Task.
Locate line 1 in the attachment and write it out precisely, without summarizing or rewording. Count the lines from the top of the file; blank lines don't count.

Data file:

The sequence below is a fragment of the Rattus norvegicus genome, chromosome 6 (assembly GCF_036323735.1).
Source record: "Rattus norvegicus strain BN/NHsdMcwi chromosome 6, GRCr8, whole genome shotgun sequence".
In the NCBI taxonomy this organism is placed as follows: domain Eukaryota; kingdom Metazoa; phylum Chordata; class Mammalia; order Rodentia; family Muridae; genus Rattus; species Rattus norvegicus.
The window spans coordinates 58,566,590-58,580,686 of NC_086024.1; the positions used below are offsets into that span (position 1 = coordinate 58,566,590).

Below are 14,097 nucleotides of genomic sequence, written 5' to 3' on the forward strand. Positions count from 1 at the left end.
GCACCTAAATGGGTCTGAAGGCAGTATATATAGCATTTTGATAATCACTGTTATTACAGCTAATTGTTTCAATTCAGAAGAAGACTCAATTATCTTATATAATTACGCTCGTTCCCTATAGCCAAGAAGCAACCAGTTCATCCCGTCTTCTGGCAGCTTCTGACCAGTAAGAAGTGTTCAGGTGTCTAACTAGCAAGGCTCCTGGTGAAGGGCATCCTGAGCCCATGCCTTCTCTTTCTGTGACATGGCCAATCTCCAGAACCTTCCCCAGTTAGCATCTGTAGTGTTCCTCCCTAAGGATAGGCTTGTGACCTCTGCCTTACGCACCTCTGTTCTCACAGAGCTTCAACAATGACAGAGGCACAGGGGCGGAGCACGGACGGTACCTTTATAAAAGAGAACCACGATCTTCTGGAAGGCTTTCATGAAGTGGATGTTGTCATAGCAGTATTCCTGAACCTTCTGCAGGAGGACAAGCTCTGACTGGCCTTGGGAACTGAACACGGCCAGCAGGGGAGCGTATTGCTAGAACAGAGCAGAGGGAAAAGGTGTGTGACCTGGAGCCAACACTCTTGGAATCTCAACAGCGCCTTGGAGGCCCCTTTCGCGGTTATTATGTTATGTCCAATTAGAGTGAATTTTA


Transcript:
The sequence below is a fragment of the Rattus norvegicus genome, chromosome 6 (assembly GCF_036323735.1).